Copper clatters over his tattoos as he shines his bangles up his arm. Distracted by a favourite scene from when he could bring his best game, Paul Erasmus chuckles and then wipes his mouth.
A flash of humour in his eyes is instantly gone. The wiping is a tic, like rolling his bracelets. A gesture to quickly erase, as if from a tape that’s got a dangerous recording.
Erasmus’s rebuttal to his shame at being in the Security Branch (SB) is wicked storytelling, but his ballast — a violent memory — quickly steadies the entertainment. This moment, he’s having lunch on a Sunday on a sunny Kensington porch, and no one else around him at the restaurant knows what he’s done.
His mood slips to light. Then, it dips. Erasmus is coming to terms with his two days of testimony at the Neil Aggett inquest in the high court in Johannesburg, and that heavy ballast keeps rolling him back into his place.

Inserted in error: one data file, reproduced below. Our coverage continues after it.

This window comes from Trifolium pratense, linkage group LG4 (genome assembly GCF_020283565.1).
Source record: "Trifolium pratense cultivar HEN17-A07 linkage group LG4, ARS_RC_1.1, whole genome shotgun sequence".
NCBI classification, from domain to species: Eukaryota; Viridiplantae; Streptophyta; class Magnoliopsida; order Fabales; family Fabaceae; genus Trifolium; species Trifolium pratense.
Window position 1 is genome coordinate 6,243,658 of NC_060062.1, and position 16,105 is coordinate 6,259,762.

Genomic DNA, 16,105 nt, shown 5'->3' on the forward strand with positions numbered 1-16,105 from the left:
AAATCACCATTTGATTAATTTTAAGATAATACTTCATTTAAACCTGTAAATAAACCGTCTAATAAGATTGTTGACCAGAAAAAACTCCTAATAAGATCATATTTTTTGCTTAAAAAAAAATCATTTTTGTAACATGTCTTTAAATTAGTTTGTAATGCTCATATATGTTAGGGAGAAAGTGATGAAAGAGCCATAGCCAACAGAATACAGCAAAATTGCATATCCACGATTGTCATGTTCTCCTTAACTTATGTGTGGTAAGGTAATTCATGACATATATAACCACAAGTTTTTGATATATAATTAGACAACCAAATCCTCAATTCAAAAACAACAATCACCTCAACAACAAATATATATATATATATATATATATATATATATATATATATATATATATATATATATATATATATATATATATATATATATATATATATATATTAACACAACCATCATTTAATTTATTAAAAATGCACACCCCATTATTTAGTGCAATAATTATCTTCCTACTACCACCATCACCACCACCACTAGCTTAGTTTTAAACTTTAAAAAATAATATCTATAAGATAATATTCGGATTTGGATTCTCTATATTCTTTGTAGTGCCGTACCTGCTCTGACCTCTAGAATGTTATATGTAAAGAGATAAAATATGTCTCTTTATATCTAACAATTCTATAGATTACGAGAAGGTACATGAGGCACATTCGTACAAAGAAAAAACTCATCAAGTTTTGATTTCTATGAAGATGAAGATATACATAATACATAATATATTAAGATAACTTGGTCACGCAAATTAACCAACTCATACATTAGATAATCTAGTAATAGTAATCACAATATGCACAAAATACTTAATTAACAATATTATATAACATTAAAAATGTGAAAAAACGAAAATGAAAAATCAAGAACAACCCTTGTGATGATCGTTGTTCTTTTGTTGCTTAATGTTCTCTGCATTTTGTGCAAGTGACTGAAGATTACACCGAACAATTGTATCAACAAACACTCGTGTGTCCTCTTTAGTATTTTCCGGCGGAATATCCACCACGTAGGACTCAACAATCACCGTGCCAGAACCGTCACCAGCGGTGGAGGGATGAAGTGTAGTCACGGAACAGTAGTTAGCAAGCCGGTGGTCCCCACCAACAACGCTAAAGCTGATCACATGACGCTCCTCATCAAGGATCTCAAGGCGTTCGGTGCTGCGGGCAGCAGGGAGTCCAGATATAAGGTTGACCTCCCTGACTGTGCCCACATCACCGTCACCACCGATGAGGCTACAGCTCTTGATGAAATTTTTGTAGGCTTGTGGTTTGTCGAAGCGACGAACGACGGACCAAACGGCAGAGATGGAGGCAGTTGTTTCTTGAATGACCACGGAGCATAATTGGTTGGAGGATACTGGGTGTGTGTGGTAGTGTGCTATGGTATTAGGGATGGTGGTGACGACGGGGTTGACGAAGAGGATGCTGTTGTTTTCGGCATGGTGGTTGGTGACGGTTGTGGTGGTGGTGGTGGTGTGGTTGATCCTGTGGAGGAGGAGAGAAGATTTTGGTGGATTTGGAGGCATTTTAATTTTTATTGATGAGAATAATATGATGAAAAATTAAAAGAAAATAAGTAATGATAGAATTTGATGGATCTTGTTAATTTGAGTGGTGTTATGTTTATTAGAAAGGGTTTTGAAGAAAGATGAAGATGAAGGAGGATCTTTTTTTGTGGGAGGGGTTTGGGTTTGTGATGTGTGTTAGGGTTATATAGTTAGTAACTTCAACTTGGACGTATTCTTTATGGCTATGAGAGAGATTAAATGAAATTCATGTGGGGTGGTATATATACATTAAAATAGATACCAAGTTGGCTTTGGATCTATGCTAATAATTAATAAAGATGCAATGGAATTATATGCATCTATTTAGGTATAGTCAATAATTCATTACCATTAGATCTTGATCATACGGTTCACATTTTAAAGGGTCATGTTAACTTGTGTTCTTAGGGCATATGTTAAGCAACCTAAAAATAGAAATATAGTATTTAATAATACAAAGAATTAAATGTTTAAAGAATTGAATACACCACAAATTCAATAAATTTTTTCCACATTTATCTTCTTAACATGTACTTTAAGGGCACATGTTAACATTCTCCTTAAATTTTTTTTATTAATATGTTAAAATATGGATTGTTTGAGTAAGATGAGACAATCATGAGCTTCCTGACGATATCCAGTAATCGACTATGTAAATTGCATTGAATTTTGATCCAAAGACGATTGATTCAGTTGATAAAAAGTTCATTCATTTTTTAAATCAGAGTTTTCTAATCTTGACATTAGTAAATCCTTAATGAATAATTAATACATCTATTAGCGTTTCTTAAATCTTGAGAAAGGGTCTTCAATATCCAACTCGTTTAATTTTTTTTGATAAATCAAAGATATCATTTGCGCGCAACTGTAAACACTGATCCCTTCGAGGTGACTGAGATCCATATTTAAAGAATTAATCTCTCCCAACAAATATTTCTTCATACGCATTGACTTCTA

It’s only when it slips again that Erasmus briefly lets go of a nightmare road trip he took in 1982 in a manic hunt for more lies about Aggett with a man called Stephen Whitehead (see below). Suddenly, he’s got a funny story to tell about tennis.
Presiding Judge Motsamai Makume’s grim task effected some strength in an ailing Erasmus, one of many witnesses with vivid knowledge of the suffering of the young trade unionist. Aggett was declared suicidal enough after 60 days of interrogation at John Vorster Square police station to hang himself.
Yet the apartheid regime soon found it needed more to prop up its default. The world wanted answers, and so did 90 000 workers who organised a two-day stayaway in honour of Aggett’s burial.